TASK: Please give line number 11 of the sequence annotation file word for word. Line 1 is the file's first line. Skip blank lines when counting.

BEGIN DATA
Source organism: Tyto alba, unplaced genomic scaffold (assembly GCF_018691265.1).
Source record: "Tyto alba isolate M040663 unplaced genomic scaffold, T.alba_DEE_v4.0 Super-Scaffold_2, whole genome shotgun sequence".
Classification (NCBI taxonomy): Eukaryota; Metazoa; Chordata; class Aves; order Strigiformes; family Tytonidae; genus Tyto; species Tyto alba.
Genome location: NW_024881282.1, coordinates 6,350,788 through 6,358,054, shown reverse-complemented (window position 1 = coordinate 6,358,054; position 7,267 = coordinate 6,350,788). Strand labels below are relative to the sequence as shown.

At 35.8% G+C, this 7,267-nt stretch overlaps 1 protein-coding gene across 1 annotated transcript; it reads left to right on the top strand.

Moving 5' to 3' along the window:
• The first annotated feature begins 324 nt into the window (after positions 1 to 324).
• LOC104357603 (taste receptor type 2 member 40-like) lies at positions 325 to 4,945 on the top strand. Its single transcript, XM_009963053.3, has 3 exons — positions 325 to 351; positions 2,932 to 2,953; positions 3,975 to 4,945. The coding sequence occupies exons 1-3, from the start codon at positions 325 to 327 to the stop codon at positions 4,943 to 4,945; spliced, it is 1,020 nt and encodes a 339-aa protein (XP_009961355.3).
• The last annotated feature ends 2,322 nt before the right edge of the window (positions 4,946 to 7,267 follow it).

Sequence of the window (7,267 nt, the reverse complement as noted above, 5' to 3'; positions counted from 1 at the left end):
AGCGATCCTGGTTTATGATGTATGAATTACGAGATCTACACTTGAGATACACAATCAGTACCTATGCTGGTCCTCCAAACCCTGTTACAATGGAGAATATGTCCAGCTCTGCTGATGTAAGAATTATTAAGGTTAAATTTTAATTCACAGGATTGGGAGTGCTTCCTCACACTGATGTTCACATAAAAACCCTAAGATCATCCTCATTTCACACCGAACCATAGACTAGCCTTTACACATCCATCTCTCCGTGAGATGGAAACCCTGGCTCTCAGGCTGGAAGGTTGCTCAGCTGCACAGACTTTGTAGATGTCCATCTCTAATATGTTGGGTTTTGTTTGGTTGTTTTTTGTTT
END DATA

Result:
AGCGATCCTGGTTTATGATGTATGAATTACGAGATCTACACTTGAGATACACAATCAGTACCTATGCTGGTCCTCCAAACCCTGTTACAATGGAGAATATGTCCAGCTCTGCTGATGTAAGAATTATTAAGGTTAAATTTTAATTCACAGGATTGGGAGTGCTTCCTCACACTGATGTTCACATAAAAACCCTAAGATCATCCTCATTTCACACCGAACCATAGACTAGCCTTTACACATCCATCTCTCCGTGAGATGGAAACCCTGGCTCTCAGGCTGGAAGGTTGCTCAGCTGCACAGACTTTGTAGATGTCCATCTCTAATATGTTGGGTTTTGTTTGGTTGTTTTTTGTTT